The House of Lords allowed an appeal by M's father, reversed the decision of the Court of Appeal ((1994) 2 WLR 200) and restored the decision of Mrs Justice Bracewell, on 12 February 1993, making a care order in favour of the local authority in respect of M and substituting a residence order in favour of Mrs W.
Allan Levy QC and Elizabeth Gumbel (Meaby & Co) for M's father; Roger Hayward-Smith QC and Laura Harris (Hudgell & Partners) for Mrs W; James Munby QC and Sandra Graham (David Atkinson, Woolwich) for Greenwich London Borough Council.
LORD MACKAY LC said M's mother was of a Jamaican family but born in England. She already had, by two other fathers, a son born in 1984 and twins born in 1987 when, in 1990, she married M's father, a Nigerian. M was born on 28 June 1991.
Tragedy struck on 12 October 1991, when the father, with a meat cleaver and a knife, brutally murdered the mother at her home in the presence of all four children.
Emergency proceedings were taken to protect the children. The other three children were placed with Mrs W, the mother's cousin, who was granted a residence order.
M was placed with a short-term foster mother, where he remained until November 1993 when, following the Court of Appeal's judgment, he also went to Mrs W. He had lived there since and had settled down well.
The question was whether the requirements of section 31(2) of the Children Act 1989 had been satisfied. This provided: 'A court may only make a care order or supervision order if it is satisfied (a) that the child concerned is suffering, or is likely to suffer, significant harm; and (b) that the harm, or likelihood of harm, is attributable to (i) the care given to him if the order were not made, not being what it would be reasonable to expect a parent to give to him.'
The judge concluded that these requirements were satisfied. She found M was suffering significant harm in that he had suffered ill-treatment by being permanently deprived of his mother's love and care when she was murdered in his presence, and that significant harm was attributable to the care given to M by his father not being what it would be reasonable to expect a parent to give him.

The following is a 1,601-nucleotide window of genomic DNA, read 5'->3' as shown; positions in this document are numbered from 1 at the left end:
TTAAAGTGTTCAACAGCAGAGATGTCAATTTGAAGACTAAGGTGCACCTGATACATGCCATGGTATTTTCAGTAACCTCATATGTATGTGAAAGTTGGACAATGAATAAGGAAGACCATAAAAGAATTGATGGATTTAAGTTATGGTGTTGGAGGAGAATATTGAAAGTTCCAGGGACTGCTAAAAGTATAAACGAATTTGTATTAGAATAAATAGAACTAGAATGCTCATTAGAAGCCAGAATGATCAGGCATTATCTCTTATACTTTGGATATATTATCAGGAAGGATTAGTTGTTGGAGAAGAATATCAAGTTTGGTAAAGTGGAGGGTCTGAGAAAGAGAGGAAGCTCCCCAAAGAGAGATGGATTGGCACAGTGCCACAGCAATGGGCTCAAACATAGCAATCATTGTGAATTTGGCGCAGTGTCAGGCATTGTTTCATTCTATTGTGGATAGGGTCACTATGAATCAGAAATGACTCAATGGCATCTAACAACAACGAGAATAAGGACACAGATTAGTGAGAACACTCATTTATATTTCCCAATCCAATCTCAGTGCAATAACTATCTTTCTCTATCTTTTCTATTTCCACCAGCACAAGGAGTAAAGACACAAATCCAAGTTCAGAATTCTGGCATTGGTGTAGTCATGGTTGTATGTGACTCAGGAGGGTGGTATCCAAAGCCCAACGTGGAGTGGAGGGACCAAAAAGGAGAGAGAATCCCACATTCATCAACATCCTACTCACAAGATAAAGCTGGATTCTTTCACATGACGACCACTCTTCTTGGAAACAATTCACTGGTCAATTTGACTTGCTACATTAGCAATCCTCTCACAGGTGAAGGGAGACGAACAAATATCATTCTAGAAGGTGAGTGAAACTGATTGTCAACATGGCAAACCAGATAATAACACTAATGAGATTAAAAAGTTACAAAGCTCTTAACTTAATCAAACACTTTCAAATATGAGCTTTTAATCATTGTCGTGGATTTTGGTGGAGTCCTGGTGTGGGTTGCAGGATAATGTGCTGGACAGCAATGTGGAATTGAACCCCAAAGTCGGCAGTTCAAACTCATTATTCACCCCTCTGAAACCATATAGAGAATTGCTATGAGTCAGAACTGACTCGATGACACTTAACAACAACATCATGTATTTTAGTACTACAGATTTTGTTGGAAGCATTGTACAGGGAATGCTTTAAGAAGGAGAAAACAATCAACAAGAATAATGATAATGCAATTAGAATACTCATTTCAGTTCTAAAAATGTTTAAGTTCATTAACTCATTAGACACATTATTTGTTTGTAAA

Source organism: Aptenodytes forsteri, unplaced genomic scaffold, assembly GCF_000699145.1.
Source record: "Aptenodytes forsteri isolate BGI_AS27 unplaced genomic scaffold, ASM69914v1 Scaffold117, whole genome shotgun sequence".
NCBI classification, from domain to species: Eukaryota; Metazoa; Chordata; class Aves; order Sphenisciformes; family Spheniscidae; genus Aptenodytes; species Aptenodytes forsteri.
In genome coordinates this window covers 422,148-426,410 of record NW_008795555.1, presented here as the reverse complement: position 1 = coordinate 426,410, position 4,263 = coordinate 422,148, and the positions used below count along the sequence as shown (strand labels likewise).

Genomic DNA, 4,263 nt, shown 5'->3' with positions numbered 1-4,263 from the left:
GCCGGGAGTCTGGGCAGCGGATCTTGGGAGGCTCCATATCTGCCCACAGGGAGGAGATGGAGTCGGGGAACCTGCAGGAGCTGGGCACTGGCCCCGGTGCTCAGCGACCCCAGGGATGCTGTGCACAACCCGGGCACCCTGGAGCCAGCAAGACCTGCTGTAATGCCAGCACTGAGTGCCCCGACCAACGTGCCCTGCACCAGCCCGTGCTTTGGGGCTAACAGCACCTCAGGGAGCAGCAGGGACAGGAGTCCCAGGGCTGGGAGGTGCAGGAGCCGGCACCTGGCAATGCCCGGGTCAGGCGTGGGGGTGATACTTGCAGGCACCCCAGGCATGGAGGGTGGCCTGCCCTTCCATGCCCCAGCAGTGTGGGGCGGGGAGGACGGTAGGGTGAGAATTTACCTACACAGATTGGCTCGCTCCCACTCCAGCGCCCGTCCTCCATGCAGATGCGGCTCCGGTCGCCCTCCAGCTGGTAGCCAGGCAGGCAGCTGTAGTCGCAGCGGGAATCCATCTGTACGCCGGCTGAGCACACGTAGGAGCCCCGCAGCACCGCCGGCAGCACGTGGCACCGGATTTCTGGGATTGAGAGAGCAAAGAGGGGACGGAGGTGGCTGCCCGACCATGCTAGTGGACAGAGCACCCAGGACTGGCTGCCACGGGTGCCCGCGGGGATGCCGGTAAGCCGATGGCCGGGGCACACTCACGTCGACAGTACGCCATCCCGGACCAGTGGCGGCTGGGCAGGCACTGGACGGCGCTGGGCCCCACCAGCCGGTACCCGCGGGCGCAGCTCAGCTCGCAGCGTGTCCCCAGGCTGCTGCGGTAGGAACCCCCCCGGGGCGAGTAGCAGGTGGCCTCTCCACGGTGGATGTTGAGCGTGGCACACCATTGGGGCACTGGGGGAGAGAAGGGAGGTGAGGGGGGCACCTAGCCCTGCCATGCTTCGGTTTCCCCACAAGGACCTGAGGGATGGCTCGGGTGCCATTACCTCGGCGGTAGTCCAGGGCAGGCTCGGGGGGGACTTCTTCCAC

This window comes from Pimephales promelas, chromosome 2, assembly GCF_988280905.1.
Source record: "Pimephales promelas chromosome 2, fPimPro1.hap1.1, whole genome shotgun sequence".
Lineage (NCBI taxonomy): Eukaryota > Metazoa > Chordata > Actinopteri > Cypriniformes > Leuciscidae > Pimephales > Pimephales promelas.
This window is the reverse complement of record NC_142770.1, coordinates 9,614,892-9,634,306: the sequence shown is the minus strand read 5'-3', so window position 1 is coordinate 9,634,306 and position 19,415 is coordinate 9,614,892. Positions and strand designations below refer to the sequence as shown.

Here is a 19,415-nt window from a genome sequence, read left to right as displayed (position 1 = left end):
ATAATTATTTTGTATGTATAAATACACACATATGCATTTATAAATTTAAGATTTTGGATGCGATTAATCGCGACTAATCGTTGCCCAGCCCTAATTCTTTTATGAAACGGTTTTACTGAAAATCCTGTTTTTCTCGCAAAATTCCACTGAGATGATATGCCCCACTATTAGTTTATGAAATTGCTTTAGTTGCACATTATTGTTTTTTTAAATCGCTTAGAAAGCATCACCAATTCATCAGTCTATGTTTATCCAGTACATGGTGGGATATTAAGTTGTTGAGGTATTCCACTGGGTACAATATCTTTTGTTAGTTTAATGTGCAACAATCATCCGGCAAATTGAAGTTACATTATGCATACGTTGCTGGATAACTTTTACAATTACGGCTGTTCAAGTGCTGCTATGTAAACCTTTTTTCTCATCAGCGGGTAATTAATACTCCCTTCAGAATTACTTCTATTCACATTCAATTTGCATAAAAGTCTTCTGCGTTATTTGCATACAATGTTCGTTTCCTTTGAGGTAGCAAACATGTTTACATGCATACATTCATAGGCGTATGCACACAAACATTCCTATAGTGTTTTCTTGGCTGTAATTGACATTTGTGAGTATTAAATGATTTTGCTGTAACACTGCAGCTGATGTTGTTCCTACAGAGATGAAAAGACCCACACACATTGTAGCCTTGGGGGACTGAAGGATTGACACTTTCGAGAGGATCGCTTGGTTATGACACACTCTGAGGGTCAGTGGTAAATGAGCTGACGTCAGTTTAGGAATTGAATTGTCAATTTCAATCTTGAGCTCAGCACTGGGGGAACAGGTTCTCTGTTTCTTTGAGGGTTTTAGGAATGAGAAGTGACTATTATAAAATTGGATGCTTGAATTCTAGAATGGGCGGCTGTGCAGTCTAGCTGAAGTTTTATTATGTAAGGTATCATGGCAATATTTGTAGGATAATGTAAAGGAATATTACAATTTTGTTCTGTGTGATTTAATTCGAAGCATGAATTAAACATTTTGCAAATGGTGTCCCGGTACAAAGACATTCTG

She was further satisfied that if an order were not made, M would be likely to suffer significant harm in that he was a small child with special needs, had no permanent home, and the only person with parental responsibility was the father, who was unable to exercise it appropriately or fully because he was serving a life sentence with an order of deportation on release. But the Court of Appeal concluded there was no material before the judge entitling her to find that, at the date of the hearing, M was suffering significant harm of the relevant kind, and held that the threshold conditions of the section were not satisfied.
In his Lordship's opinion, however, the opening words of section 31 linked the making of the order by the court very closely with the application to the court by a local authority or authorised person. The natural construction of the conditions in section 31(2) was that where, at the time the application was to be disposed of, there were in place interim arrangements for the child's protection by the local authority, which protection had been continuously in place for some time, the relevant date with respect to which the court must be satisfied was the date at which the local authority initiated those arrangements.
If, after a local authority had initiated protective arrangements, the need for these terminated, because the child's welfare was satisfactorily provided for otherwise, it would not be possible in any subsequent proceedings to found jurisdiction on the situation at the time of initiation of these arrangements; it was permissible only to look back from the date of disposal to the date of initiation of protection where local authority arrangements had been continuously in place.
LORD TEMPLEMAN, LORD JAUNCEY, LORD SLYNN and LORD NOLAN concurred.Reuse content